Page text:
(33)

The transformations to weak forms done in the two methods can effectively reduce the smoothness requirement of the approximate solution. However, the penalty terms due to the essential boundary condition still persist, which would lead to extra training cost. Moreover, there is little clue on how to set the penalty factor ; improper values will cause negative influence on the accuracy of the approximate solution or even lead to training failure.

There are also several attempts Lagaris et al. (1998, 2000); McFall and Mahan (2009); McFall (2013) made to eliminate the penalty terms by explicitly manufacturing an approximate solution in the following form:

(34)

where satisfies the essential boundary condition and serves as a length factor function. It is worth noting that the scopes of applications of these methods are rather narrow, despite that the approximate solutions do share some similarities with the PFNN method. In particular, these methods usually construct function either in analytic forms Lagaris et al. (1998, 2000), or through spline interpolations McFall and Mahan (2009); McFall (2013), and are therefore only suitable to simple geometries in low dimensions. To establish the length factor function , these methods usually rely on mapping the original domain to a hyper-sphere, which is again not flexible and efficient for problems with complex geometries and high dimensions.

The proposed PFNN method can effectively combine the advantages of the aforementioned state-of-the-art while overcoming their drawbacks. It reduces the smoothness requirements as well as removes the penalty term in the loss function, effectively converting the original hard problem to a relatively easy one. By introducing two neural networks, instead of only one, the approximations made to the true solutions are separated to the essential boundaries and the rest of the domain, respectively. The original training task is divided into two simpler ones, which can substantially reduce the training cost as well as enhance the accuracy of the approximation. To eliminate the interference between the two neural networks, a systematic approach is further proposed to construct the length factor function in a most flexible manner. As we will show later in the numerical experiments, the PFNN method is applicable to a wide range of problems on complex geometries in arbitrary dimensions and is able to achieve higher accuracy with lower training cost as compared with other approaches.

5 Numerical experiments

Case Problem Dimension Domain
1 anisotropic diffusion 2 square c
2 minimal surface 2 Koch snowflake 0
3 -Liouville-Bratu 3 twisted torus
4 -Helmholtz 100 hypercube
Table 1: List of test cases for numerical experiments.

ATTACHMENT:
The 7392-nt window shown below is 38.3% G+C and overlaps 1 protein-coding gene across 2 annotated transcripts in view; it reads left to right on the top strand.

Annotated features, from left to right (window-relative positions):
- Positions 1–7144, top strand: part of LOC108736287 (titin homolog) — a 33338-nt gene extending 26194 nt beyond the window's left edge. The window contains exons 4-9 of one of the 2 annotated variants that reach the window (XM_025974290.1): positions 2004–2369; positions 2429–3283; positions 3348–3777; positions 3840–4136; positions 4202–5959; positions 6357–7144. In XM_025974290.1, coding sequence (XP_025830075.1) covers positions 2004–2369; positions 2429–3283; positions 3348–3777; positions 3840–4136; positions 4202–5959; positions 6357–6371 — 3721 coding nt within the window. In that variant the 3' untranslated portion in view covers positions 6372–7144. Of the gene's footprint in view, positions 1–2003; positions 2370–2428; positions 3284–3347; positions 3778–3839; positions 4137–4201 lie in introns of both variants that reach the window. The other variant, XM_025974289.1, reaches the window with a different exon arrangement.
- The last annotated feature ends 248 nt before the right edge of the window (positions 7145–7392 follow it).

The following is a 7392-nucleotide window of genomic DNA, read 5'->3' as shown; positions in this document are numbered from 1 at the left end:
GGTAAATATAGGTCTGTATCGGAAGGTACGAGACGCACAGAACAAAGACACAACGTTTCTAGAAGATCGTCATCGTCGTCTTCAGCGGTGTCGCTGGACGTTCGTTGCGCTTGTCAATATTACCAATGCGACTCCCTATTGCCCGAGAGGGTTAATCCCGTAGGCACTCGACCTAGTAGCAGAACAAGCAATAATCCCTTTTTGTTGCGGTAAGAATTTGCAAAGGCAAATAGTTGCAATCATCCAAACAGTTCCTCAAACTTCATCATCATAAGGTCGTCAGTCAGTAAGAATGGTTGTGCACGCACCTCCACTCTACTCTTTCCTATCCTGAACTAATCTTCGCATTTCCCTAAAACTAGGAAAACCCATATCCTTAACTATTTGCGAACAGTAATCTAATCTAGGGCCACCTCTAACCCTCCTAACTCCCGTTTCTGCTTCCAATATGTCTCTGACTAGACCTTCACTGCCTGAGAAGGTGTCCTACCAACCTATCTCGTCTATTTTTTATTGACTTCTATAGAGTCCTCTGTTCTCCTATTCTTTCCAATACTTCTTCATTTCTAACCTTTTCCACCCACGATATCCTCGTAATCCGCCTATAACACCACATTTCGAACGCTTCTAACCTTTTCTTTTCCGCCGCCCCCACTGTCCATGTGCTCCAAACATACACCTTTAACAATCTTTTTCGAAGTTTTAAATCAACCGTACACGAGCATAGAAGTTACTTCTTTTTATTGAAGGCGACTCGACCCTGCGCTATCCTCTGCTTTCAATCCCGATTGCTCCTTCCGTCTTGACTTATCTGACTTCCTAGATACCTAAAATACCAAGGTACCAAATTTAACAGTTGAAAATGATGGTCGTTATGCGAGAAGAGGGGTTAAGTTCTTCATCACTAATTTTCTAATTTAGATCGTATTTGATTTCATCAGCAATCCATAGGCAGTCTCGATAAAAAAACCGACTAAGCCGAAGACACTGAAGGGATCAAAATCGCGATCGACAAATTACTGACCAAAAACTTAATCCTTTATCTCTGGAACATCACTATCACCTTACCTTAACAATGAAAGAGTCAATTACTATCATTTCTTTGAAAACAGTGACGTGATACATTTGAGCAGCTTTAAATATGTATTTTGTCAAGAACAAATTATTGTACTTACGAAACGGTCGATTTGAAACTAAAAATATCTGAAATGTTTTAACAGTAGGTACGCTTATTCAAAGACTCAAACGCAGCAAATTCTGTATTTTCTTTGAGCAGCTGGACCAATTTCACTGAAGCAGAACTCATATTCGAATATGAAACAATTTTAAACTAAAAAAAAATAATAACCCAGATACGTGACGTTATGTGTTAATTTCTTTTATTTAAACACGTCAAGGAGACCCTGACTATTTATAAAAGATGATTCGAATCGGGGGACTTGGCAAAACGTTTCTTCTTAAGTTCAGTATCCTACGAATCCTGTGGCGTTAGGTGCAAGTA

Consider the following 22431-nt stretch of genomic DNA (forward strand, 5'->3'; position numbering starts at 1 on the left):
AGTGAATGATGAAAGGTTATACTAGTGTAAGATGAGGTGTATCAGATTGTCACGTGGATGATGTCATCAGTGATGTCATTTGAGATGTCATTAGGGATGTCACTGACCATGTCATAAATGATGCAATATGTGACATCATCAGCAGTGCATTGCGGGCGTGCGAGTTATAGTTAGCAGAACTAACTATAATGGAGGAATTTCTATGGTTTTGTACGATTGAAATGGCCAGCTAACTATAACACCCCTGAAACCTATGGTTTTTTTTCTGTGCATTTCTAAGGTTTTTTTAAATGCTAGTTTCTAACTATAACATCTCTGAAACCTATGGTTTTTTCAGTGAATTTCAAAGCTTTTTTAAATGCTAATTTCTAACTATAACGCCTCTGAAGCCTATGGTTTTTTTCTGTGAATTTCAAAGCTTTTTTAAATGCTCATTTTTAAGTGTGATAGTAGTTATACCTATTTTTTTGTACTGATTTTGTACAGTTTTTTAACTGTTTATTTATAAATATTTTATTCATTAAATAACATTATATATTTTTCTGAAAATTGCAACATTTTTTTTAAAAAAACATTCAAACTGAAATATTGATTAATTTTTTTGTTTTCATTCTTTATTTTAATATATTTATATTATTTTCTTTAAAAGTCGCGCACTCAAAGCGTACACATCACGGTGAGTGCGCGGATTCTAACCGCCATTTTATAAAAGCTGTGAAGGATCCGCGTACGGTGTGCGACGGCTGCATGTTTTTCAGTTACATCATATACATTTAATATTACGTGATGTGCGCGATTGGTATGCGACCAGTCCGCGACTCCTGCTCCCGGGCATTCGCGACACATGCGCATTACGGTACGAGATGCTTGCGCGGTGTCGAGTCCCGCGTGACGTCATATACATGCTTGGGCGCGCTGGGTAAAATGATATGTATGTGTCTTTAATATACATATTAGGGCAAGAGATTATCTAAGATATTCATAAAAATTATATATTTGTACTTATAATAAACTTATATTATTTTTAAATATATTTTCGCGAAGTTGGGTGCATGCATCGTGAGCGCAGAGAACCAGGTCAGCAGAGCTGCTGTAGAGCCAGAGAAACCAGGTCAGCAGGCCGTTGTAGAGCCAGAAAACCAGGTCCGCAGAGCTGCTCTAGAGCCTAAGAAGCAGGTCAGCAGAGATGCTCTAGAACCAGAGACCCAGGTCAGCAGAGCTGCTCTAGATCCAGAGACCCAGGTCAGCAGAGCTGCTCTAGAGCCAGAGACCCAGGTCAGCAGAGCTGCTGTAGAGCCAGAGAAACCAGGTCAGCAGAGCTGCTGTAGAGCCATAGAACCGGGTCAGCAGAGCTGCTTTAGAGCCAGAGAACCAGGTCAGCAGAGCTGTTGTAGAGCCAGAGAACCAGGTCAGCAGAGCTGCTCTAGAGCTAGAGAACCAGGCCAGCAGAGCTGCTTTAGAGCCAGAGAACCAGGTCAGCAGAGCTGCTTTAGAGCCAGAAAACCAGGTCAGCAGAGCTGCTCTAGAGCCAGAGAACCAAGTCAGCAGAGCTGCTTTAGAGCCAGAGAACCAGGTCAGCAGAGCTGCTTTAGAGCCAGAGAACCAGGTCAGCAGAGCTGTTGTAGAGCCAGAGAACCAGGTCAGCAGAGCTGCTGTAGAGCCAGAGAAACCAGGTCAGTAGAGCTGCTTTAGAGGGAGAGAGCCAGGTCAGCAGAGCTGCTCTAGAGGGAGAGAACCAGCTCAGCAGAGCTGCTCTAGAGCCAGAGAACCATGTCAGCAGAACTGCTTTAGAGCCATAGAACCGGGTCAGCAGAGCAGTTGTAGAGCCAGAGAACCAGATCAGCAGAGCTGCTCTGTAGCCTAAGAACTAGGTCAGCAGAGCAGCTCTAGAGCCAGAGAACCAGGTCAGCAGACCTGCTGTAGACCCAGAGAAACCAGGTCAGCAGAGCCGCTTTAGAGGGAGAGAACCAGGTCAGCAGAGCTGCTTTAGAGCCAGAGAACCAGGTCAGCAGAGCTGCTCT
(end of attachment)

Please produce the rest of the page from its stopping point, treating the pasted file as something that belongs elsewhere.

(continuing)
A series of numerical experiments are conducted to examine the numerical behaviors of the proposed PFNN method as well as several previous state-of-the-art approaches. We design four test cases covering different types of problems that have the same form of (1) but vary in and , as shown in Table 1. In particular, the computational domains of test cases 2 and 3 are further illustrated in Figure 2, both exhibiting very complex geometries. We employ the ResNet model He et al. (2016)

with sinusoid activation functions to build the neural networks in both PFNN and other neural network based methods. The Adam optimizer

Kingma and Ba (2014)

is utilized for training, with the initial learning rate set to 0.01. Unless mentioned otherwise, the maximum number of iteration is set to 5,000 epochs. The relative

-norm is used to estimate the error of the approximate solution. In all tests except those with the traditional finite element method, we perform ten independent tests and collect the results for further analysis.

(a) Koch snowflake ()
(b) Twisted torus
Figure 2: The computation domains with complex geometries in test cases 2 (a) and 3 (b).

5.1 Anisotropic diffusion equation on a square

The first test case is an anisotropic diffusion equation:

(35)

where

(36)

The corresponding energy functional to minimize is:

(37)

In the experiment, we set the essential boundary to and set the exact solution to various forms including , , , and , where , discontinuous as such, is a weak solution of the partial differential equation.

For comparison purpose, we examine the performance of several approaches including the linear finite element method, the least-squares neural network method, the Deep Ritz method, the Deep Nitsche method and our proposed PFNN method. A uniform mesh of cells is used by the bilinear finite element method, leading to

unknowns. For the penalty-based neural network methods, the network adopted is comprised of 4 ResNet blocks, each of which contains 2 fully connected layers with 10 units and a residual connection, resulted in totally

undecided parameters. And for the PFNN method, the network and consist of 1 and 3 ResNet blocks, respectively, corresponding to a total of parameters. The penalty coefficients in the penalty-based approaches are all set to three typical values: , and .

(a)
(b)
(c)
(d)
Figure 3: Results of solving the anisotropic diffusion equation on a square with various methods.

The experiment results are illustrated in Figure 3